If we check resistance to ground on the 12V input for those first three phases, we've got a dead short to ground, so now we need to figure out where it is...

Anyone care to guess as to how we find the short?


Feb 11, 2001
Alright, video here:

This card's VCore VRM is made up of our old friend, the IR3567B and a series of six IR3553 DrMOS power stages. A DrMOS power stage is a fancy integrated circuit that contains the driver logic and both MOSFETs in a single package. They're attractive to board designers for various reasons, but one of the most important is that they're way more compact. Here's a 290X for comparison (top). See how much less space is taken up by each phase on the 390 (bottom) versus to the 290X? It's enough that they were able to fit a whole extra phase on there.


I always did like the idea of making the MOSFET's casing metal, and using it as a heatsink, though, which is what's going on with the metal-cased MOSFETs on the 290X. That's a pretty cool feature.

Anyway, The IR3553 does not have a particularly good reputation, as it maxes out at about 40 amps of current output, which is not really all that much on a card this thirsty. Youtube is awash with folks who found that an IR3553 failed on their card, and in many cases they were able to repair the damage by replacing one or more of their 3553s. I was all set to remove the top 3 IR3553s, when it occurred to me to give the board one last look over. I started looking at all of the components that could possibly cause a short to ground, when something about this 0805 capacitor you see marked here just... didn't sit right with me. I tried and tried to get a clear photo of it, but this was the best one I got. I should probably invest in a macro lens if I'm going to keep doing this...


The visual difference was very subtle, and I don't think it would have been clear without a microscope, but as I dragged a fingernail across it, it would catch on something, as if the capacitor was cracked. In contrast, all of the other caps in that row are smooth. A fingernail glides right across them.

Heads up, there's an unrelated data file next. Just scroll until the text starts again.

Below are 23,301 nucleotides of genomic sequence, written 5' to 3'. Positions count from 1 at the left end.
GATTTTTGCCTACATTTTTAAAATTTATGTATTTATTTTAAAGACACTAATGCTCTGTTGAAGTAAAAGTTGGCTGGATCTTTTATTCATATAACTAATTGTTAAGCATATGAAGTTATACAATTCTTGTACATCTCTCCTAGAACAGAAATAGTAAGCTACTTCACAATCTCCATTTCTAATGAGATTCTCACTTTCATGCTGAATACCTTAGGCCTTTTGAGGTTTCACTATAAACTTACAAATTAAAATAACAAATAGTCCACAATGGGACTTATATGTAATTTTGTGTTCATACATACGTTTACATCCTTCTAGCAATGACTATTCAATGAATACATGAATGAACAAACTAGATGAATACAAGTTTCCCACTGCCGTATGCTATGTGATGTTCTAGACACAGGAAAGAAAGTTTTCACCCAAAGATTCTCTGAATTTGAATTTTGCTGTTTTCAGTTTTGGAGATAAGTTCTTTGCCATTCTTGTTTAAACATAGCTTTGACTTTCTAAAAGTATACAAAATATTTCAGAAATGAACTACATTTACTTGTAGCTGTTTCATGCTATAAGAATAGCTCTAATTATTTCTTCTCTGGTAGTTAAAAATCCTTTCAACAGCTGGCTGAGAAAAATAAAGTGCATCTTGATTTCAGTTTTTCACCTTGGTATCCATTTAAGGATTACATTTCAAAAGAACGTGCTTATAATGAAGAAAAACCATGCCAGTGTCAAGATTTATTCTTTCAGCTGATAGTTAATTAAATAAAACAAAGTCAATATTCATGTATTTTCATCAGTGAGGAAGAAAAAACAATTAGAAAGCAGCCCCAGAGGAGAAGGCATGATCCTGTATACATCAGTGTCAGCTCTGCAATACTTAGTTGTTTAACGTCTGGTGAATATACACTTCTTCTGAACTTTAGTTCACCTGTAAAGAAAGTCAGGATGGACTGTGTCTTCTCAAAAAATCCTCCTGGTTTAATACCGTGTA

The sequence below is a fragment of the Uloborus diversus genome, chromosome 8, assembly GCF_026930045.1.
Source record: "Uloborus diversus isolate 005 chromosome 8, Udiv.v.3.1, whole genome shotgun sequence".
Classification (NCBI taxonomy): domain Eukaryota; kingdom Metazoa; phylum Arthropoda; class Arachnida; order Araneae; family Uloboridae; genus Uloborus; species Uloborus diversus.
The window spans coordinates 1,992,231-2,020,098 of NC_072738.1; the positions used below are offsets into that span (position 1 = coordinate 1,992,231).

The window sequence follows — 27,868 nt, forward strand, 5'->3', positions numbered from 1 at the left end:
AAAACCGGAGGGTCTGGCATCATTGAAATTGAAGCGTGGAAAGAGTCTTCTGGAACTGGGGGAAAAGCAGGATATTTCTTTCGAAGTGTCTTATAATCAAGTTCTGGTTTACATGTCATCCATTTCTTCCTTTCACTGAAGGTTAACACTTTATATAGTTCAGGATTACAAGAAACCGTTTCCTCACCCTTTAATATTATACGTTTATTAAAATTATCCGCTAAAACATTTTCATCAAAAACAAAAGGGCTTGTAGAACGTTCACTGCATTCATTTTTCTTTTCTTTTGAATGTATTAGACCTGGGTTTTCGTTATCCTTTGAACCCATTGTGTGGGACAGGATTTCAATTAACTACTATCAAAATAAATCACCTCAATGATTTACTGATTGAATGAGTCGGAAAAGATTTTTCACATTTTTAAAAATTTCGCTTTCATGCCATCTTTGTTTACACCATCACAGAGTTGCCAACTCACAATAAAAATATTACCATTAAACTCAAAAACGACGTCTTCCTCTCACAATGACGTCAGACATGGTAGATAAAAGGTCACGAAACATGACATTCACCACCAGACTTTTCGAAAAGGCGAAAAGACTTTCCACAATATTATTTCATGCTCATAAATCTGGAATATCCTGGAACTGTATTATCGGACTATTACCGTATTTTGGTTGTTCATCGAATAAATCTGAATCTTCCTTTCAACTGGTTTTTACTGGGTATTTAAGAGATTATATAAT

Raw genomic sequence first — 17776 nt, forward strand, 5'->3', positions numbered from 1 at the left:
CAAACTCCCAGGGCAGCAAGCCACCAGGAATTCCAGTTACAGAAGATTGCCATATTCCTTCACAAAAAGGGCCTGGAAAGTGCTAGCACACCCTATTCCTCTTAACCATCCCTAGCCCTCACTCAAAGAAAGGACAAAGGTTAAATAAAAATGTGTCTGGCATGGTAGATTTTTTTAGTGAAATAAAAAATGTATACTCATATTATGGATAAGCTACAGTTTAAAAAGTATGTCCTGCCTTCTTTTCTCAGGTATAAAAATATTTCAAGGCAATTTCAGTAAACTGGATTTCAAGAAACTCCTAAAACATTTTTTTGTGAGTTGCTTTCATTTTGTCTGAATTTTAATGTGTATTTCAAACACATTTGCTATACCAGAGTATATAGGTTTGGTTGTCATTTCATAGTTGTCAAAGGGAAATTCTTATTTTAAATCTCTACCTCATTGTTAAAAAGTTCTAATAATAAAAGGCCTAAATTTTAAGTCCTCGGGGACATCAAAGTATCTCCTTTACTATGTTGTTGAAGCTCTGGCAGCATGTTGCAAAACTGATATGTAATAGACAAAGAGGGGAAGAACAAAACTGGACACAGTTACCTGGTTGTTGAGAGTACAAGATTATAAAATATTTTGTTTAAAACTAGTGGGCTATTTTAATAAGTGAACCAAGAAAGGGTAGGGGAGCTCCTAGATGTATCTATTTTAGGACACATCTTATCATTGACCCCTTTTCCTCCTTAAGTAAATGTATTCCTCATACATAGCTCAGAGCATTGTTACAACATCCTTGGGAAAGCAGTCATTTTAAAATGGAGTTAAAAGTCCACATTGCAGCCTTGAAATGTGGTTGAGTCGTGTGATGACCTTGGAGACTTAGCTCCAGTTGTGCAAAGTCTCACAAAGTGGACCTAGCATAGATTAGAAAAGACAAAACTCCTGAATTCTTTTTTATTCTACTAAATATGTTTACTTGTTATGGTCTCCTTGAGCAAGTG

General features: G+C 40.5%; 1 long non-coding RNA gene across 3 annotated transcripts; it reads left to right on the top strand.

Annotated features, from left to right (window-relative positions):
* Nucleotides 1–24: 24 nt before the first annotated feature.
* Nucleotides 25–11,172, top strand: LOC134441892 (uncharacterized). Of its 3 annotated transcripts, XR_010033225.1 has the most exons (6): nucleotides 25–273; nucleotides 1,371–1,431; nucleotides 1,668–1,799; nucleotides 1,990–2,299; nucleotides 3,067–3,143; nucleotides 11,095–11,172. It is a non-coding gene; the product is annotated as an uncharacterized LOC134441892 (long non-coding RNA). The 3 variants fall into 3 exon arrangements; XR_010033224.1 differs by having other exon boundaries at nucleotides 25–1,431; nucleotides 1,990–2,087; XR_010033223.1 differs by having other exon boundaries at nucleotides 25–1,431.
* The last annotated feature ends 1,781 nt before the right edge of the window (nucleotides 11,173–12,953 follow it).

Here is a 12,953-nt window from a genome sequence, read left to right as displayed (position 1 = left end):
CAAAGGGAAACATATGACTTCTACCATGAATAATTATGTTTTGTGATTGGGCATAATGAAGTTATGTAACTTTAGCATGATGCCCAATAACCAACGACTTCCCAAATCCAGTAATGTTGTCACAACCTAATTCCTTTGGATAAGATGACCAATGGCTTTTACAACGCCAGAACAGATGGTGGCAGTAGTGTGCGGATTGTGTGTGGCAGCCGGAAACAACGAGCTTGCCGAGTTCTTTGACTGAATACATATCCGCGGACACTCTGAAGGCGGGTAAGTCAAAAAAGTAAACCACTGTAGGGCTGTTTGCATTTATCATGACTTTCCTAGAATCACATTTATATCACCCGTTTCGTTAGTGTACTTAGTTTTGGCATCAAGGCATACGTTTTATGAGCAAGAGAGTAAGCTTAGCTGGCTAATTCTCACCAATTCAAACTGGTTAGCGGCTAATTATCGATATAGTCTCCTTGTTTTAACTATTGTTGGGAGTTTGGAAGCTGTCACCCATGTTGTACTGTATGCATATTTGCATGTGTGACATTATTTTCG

So, I decided to try removing that capacitor first.
Flux on...

I tried my soldering iron first, but the tip I have on it is too small to heat both pads at the same time.

The hot air wand made easy work of it, though.

And it's off!

With the suspect capacitor removed, I was able to test the circuit's resistance again, and... Yes! A few thousands is what we want to see here. You'll remember we saw 10K on the far 8-pin connector. I'm probing the pads for the removed cap, but these pads are connected to the near 8 pin's fuses and ground, respectively.

Just to be sure, I tested the removed capacitor. Sure enough, it's in short.

I also removed its buddy, so I could measure it for the replacement. It's 10uF, for those wondering. I know that the other one is also 10uF because the datasheet for the IR3553 specs two 10uF caps in this location.

I then ordered fresh fuses and caps from Digi-Key, and called it a day. We'll have to reconvene when they arrive and I can install them. I should note that this short is not necessarily the only issue with this card, but it's the only one that's currently obviousl


Jan 20, 2019
great writeup as always! I enjoy reading about your fixit adventures and appreciate the skill and tenacity that goes into them. wishing you success on this latest repair!


Feb 11, 2001
Video version here:

Moving right along, at length, our replacement parts arrived, consisting of cut tape reels of 10uF 0805 package MLC capacitors and 10A fuses.

Here's the dead cap removed, with a quarter, for scale. They're very small, obviously.

Our first step today is to replace the fuses - the gold colored ones shown here. It's not clear to me why they use different fuses for each input, other than that the code on the other input's fuses indicates they're a lower amperage. So, the current draw from each 8 pin connector isn't perfectly balanced.

I used hot air to remove the old fuses. When they're attached at both ends, you pretty much have to, unless you have a set of hot tweezers.